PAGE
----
Red Ed for Governor

Howard Green’s new book on TD Bank, Banking on America, is an excellent read. Rather than take the usual route and focus on the CEO, Ed Clark, Green also gives credit for the successful U.S. strategy to Keith Gray who put together the deal to buy the New York-based discount broker Waterhouse Securities in 1996. That acquistion became a platform for all that followed at TD.

The anchor of BNN’s Headline with Howard Green has been close to Gray for years and the relationship gives the book an insidery feel. Although this is not an authorized book, TD gave Green good access to senior executives. He conducted more than 100 interviews that also included all the living former TD CEOs and many others who know the bank’s growth story.

TD now has more branches in the U.S. (stores they like to call them) than in Canada. TD has grown from the smallest of the Big Five banks to the second largest and much of that success is due to Ed Clark. But earnings in Canada are twice what they are in the U.S. As a result of the imbalance, the jury’s out on his success. You have to admire TD’s aggressive strategy, but what if it all blows up in their face, like Manulife’s acquistion of John Hancock?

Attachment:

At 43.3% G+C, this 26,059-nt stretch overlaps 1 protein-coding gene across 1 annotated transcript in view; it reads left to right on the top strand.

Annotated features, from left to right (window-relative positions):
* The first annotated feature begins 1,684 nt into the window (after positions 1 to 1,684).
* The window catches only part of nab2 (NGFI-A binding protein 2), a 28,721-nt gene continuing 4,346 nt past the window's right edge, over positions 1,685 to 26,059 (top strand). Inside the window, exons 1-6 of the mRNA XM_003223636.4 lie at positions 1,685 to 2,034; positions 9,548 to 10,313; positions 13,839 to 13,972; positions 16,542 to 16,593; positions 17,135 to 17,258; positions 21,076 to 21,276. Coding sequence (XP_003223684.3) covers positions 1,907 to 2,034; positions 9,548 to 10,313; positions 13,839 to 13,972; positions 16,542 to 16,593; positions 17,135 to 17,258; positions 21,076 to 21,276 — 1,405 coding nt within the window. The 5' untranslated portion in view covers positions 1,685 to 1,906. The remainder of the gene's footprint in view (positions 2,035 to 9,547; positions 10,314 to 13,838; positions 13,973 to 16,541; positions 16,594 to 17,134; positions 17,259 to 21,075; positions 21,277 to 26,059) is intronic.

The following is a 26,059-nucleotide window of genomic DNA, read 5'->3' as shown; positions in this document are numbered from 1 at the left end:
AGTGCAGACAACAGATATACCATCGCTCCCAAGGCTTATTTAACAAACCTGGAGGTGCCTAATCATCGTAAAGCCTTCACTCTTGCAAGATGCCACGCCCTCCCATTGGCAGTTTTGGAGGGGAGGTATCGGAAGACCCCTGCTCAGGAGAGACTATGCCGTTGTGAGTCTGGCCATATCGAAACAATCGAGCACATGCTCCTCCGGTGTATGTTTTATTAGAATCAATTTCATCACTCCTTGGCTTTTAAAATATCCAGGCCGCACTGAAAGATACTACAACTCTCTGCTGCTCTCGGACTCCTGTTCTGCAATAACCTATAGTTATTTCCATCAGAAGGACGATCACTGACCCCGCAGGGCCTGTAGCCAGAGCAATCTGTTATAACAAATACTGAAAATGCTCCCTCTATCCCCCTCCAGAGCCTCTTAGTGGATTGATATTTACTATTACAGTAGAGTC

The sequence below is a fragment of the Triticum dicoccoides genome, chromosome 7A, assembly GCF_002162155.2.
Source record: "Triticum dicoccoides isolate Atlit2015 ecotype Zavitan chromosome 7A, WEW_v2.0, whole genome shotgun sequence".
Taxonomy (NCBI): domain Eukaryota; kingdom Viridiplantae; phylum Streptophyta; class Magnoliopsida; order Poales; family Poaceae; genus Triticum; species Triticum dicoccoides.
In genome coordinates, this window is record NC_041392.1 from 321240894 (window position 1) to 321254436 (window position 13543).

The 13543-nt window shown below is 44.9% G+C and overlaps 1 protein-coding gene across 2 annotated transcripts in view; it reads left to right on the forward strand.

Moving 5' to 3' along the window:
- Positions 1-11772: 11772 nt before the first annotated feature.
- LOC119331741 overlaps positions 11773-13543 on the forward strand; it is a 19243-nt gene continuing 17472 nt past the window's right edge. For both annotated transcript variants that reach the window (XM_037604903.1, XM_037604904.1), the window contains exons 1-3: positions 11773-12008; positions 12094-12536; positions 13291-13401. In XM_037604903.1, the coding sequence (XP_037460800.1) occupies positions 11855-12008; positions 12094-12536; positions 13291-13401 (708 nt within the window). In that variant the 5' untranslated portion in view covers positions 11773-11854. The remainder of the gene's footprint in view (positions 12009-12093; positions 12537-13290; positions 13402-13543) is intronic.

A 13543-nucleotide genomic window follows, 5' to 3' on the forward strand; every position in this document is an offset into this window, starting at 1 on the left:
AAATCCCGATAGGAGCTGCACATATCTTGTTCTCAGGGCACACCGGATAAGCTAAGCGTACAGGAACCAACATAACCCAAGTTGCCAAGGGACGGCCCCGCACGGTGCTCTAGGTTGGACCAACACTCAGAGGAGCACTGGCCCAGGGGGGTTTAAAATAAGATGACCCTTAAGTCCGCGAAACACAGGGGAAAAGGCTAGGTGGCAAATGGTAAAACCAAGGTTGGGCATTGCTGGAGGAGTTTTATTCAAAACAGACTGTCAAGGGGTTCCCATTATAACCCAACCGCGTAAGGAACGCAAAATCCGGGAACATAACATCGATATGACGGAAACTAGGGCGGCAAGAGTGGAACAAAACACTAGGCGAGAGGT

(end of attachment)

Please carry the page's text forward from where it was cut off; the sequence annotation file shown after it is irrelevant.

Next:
The book got me to thinking about what’s next for Clark. He’s already stayed in the CEO role beyond the normal retirement age. Many senior bankers retire at 62 but Clark turned 65 in October 2012. At last report, his contract was extended until at least the annual meeting on April 4 to be held at the Chateau Laurier in Ottawa.

Ottawa … hmm. What about Ed Clark as the next governor of the Bank of Canada? Mark Carney moves to the Bank of England in July. The governor’s role would be perfect for Clark who has worked in Ottawa before. As the author of the National Energy Program, he became known as “Red Ed” and won the Outstanding Civil Servant of the Year Award in 1982. Since then he has worked at Merrill Lynch (as did Carney), Canada Trust and TD.

Ed Clark is one among a number of former public servants who joined the private sector. Others include Derek Burney, Mickey Cohen, Michael Sabia, Kevin Lynch, and Paul Tellier. The flow has all been one way. It’s time we gave one back.

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